Frontenac - Saviour of New France

In 1689, France and England declared war against each other. By that time, France controlled all of Acadia, most of Quebec, Ontario, the Great Lakes, and the entire Mississippi watershed all the way to the Gulf of Mexico. Britain had been content with the Atlantic coast and with Rupert's Land which encompassed all of Hudson Bay and the Hudson Bay watershed - effectively, all of northern Canada to the Rocky Mountains.

Now, England felt it was time to reclaim Acadia and New France based on John Cabot's original claim of the land back in 1497. Additionally, the Iroquois had increased their hostilities in New France, probably encouraged by their allies, the British. However, when Frontenac's successors, Joseph de la Barre and the Marquis de Denonville, were unable to remedy the hostilities, King Louis XIV felt that only Frontenac's military expertise could end the war quickly and reinstated him as Governor General of New France in October of 1689.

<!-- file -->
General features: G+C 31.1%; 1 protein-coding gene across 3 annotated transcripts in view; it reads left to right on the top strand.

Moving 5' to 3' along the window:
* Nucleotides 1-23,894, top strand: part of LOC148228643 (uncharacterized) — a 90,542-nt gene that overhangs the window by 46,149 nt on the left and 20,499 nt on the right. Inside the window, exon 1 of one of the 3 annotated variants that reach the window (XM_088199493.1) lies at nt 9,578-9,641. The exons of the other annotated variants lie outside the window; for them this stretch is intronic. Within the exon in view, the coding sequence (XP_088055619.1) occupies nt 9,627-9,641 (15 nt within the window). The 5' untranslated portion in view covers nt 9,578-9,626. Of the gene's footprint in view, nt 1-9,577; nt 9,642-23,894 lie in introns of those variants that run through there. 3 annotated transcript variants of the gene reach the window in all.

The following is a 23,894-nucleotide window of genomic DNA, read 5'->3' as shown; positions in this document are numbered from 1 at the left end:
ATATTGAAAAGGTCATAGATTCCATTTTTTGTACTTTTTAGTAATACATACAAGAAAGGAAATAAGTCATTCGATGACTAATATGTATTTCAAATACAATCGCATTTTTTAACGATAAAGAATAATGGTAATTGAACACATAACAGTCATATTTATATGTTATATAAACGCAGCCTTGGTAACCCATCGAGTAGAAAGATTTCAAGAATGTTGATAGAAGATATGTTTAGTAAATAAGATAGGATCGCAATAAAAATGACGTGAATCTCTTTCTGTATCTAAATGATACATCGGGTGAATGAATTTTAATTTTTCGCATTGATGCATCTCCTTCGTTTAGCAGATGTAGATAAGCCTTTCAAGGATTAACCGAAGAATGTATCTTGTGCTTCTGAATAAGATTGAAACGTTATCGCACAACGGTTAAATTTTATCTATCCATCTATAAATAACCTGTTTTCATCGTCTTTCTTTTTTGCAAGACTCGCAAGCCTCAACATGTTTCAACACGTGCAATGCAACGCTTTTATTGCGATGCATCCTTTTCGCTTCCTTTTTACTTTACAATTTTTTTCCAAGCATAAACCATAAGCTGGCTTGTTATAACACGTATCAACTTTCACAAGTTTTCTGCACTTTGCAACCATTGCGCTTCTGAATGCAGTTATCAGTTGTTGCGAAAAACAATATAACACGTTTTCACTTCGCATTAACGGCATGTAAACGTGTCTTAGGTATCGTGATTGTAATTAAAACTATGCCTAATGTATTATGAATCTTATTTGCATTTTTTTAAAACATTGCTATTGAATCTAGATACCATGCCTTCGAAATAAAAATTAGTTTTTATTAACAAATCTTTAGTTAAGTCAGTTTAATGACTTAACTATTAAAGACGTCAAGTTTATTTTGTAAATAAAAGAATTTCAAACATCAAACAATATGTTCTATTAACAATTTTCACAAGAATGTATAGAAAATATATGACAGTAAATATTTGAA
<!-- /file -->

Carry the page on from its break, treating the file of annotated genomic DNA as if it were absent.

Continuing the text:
Before his death in 1698, Frontenac succeeded in quelling the Iroquois uprising and successfully defended Quebec from British invasion in King William's War, the first of the French and Indian Wars. Through Frontenac's leadership, France ejected the British from Hudson Bay and captured St. John's in Newfoundland.

Frontenac had entered New France in the midst of a war. He left it in peace.